The question was answered to our satisfaction and the matter was laid to rest. Here I am revisiting the question. Does the Adult have feelings?
Eric Berne gave birth to transactional analysis 50 years ago when he recognized that the ego was differentiated into separate functions. His insight came when a grown man, a lawyer uttered the now famous phrase “I am just a little boy.” What Berne realized is that it was important to distinguish people’s “mature, grown up behavior” which can be easily feigned, from a particular ego state–the Adult–which is in turn distinct from another ego state, the Child. At that moment he divided people’s behavior (the ego in psychoanalytic parlance) into two portions; the archeopsyche which he called “the Child” for short and the neopsyche which he called “the Adult.”
Observers of human behavior had long noticed that some people appeared to have more than one personality, but this was generally regarded as a pathological development. Berne’s contribution was to observe that these two distinct personalities, the Adult and the Child, were a normal occurrence in all people. Psychopathology did occur when the ego states became isolated from each other and operated as if there were no connection between them or when one ego state became fixated and excluded the other.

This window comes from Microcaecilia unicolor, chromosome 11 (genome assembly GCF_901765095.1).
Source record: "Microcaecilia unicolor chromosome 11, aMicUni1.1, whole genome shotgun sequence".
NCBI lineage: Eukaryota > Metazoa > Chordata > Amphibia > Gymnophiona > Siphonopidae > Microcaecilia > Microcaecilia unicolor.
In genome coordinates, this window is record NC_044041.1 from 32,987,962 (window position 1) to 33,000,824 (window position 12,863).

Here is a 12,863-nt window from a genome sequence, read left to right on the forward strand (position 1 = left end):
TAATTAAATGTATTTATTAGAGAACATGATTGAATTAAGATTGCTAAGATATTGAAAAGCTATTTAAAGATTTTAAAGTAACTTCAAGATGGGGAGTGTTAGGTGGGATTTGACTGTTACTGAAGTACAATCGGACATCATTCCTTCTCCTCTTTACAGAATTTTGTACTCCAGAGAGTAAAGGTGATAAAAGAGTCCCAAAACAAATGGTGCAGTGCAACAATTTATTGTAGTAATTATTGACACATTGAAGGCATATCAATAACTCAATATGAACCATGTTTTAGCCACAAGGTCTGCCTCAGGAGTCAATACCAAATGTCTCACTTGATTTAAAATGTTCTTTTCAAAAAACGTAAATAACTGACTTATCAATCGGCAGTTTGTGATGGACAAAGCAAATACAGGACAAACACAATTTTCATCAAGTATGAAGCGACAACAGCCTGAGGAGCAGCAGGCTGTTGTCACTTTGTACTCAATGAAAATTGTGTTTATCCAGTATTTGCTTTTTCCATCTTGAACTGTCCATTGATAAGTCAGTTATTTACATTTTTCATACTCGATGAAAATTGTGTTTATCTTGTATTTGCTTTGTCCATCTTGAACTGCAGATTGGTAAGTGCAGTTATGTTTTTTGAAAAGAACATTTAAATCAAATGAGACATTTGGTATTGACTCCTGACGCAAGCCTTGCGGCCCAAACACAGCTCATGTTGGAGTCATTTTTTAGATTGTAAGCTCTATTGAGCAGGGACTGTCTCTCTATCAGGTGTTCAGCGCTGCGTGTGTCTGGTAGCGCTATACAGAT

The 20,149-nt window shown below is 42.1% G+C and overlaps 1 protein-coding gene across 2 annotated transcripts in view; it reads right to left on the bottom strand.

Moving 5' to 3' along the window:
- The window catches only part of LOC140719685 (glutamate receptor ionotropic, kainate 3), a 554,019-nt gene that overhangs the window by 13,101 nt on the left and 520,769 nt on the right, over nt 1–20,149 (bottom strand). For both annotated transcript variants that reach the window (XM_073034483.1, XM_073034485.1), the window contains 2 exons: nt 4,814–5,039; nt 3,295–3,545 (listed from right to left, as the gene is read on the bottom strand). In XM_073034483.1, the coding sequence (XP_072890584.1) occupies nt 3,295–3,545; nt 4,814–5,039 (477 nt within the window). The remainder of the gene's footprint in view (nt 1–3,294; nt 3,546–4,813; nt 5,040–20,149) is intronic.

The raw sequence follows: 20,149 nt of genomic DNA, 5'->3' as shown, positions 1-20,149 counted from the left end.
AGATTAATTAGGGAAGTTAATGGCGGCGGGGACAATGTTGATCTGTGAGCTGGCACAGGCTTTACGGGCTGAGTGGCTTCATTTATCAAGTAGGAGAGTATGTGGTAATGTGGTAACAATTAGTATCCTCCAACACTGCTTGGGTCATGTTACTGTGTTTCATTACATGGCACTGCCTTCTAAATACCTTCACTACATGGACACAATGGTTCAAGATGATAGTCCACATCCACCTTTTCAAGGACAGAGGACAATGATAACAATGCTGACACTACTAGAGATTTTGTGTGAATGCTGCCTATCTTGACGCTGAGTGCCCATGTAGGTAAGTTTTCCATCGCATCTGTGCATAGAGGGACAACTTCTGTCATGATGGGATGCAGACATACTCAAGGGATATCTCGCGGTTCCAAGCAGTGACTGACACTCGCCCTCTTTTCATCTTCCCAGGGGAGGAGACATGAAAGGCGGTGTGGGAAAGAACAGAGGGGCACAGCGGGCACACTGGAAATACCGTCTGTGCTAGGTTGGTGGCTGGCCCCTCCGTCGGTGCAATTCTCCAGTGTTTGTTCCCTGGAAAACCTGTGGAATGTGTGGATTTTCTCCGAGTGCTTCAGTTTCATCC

Berne’s thinking was intimately based on both neuroscience and evolutionary knowledge, at a time when evolution was not considered a politically correct subject in psychological science. However one need only read Chapter 1. of Sex In Human Loving “Why is Sex Necessary?” to see just how evolutionary his thinking was.
On the neuroscience end he frequently referred to W. Penfield’s findings in which stimulation of certain parts of the brain of waking subjects, presumably in an Adult ego state, aroused vivid childhood memories. Based on this information, Berne assumed that the two ego states, and later a third one which he called the Parent, had “specific anatomical representations” within the brain, in particular, that the Adult was located in the neocortex. The three ego states became cathected (energized) or dominant separately–one at a time–and could be easily recognized by the average observer.